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Seal of Approval

Changes and improvements made to the Denharco telescopic boom delimber have met with the approval of Ontario delimber owner Rene Henderson.

By Tony Kryzanowski

When equipment manufacturer Denharco says the new DT 3500 is the "new generation" of telescopic boom delimbers, you will not get an argument from Chapleau, Ontario delimber owner Rene Henderson. He recently traded in his DT 3000 series delimber on a DT 3500 and, in his view, the DT 3500 is a far superior machine. Even when it came time to slap down the extra money for the DT 3500, Henderson knew he was making a good investment decision, considering the extra features this delimber offered him. He reckoned that he could make that money back in less than a year, with improved equipment up time and fewer parts replacements. "I'm doing about the same amount of wood as with the old one," says Henderson, "but I have less down time. The old one had more down time because of all those adjustments with the rollers and cables. I don't have that problem with the new one. So I guess I do delimb more because of less down time." He says such features as a chain drive on the telescopic boom extension instead of a cable drive, adjustable rollers, bolted on instead of welded on knives, and extra steel reinforcement on weak spots make the comparison between the DT 3500 and its predecessor almost like night and day. "When you break a knife on the DT 3500, it takes about a half hour to make a change," he says. "To change the knives on the older model, I used to have to cut them off with the torch and weld them back on. It used to take half a day. There is a big difference." While these features have made the biggest impression on Henderson, Denharco lists up to 30 new or improved features on the DT 3500. Henderson, a 19year veteran of the forest industry, is very knowledgeable when it comes to equipment performance.

For the past two years, he has operated his own delimber as Henderson Wood Products, using a DT 3000 mounted on a John Deere 693 carrier. He is also a skilled feller buncher and skidder operator, often taking a turn on a John Deere 648GII skidder or John Deere 653E feller buncher working in the same cutblock, but owned by another contractor. Henderson and his operator delimb 35,000 cords annually consisting of a mix of spruce, jackpine and poplar in the nine to 10inch range for Weyerhaeuser in Chapleau. They work about 17 hours per day on cutblocks located within 100 kilometres of the community. The cost of replacing cables, cable motors, and welded on knives on his DT 3000 was frustrating. "I was looking for low maintenance on my new delimber because the one I had before was all cable," says Henderson. "The chain drive on the DT 3500 is way better. The winch cable on the cable system caused me a problem every 200 to 400 hours. When you break those cables, it's a lot of work to get it back together." It usually took two people just over an hour-when everything wasn't tangled up. If a cable happened to break while he was working the night shift, he was left waiting to conduct repairs until his operator arrived in the morning. "Last year was a big expense just for those cables," he says. "I went through $6,000 in cables just for my winch. This year, I plan to do a year with that chain. You are talking about $1,800 for that chain, so its much better in terms of costs." What he may have lost in smoother operation with the cable motor system, Henderson says he has gained with increased power using the chain drive system.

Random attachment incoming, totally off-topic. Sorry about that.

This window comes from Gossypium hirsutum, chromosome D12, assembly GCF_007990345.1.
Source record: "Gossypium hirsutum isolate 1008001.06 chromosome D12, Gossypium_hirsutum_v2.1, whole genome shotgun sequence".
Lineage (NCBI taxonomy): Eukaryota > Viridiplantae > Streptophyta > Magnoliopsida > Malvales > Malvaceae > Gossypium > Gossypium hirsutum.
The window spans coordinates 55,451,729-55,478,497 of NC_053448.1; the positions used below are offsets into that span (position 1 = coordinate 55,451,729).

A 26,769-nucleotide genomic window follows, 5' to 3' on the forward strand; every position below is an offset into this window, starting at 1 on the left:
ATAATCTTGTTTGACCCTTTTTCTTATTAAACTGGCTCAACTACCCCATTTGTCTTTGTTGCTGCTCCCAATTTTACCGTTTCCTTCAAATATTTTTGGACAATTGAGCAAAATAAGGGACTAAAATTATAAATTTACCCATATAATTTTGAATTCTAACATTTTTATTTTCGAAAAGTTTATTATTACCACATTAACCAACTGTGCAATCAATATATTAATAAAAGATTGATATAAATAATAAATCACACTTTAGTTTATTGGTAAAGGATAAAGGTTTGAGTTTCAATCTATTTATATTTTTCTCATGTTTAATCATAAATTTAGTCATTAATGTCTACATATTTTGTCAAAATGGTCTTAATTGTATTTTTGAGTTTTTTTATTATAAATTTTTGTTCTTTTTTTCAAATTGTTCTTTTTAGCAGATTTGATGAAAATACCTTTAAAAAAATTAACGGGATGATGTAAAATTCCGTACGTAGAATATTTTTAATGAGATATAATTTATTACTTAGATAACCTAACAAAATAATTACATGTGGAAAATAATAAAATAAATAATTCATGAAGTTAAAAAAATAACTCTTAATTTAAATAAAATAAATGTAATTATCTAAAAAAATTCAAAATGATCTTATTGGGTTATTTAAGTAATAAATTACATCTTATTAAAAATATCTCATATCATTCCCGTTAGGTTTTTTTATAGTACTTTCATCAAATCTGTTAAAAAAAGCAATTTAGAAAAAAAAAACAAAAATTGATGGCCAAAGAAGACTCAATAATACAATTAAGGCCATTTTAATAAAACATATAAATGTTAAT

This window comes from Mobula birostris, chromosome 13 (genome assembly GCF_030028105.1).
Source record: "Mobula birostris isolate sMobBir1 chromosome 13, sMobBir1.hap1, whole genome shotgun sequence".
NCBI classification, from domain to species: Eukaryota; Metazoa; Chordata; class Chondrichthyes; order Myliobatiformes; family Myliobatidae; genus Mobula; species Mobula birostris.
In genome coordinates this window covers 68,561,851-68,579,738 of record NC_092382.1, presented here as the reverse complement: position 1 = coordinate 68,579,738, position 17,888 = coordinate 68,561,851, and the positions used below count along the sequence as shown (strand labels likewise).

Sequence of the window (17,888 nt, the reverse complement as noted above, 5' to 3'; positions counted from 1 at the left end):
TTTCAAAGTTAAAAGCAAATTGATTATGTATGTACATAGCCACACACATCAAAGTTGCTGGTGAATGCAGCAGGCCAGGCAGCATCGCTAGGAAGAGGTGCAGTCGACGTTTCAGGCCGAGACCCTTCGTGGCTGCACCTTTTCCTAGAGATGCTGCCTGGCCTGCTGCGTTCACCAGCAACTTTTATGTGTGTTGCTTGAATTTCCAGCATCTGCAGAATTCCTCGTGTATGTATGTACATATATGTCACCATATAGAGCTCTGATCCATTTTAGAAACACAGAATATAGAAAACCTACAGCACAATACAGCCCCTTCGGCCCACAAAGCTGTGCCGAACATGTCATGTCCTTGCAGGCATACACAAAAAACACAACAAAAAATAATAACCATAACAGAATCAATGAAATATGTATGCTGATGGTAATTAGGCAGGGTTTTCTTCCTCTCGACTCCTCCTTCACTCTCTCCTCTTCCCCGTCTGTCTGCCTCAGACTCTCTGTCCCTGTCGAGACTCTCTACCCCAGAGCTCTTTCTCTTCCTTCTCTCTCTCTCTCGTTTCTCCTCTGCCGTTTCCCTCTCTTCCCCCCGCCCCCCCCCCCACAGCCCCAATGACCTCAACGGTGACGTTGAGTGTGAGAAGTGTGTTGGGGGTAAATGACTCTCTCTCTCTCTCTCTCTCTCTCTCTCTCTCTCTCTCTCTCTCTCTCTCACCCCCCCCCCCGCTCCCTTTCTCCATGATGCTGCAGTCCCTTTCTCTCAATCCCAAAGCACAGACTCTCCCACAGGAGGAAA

Henderson has also noticed much smoother boom movement with the adjustable rollers, and considerably less cracking due to metal fatigue. On the DT 3500, Denharco says all rollers on the carriage are adjustable, as are the main boom vertical rollers for better contact and reduced wear and tear. The adjustable inner boom vertical rollers are mounted on self-aligning bearings, which ensure constant contact between the inside and the main boom and inner boom. The inner boom horizontal rollers are fitted with suspension and, like the vertical rollers, are mounted on self-aligning bearings for better contact between the two booms. This also means significantly less wear and less risk of damage. In addition to bolted on knives that are much easier to maintain, Henderson has also discovered a vast improvement in the chain drive motor versus the cable drive motor.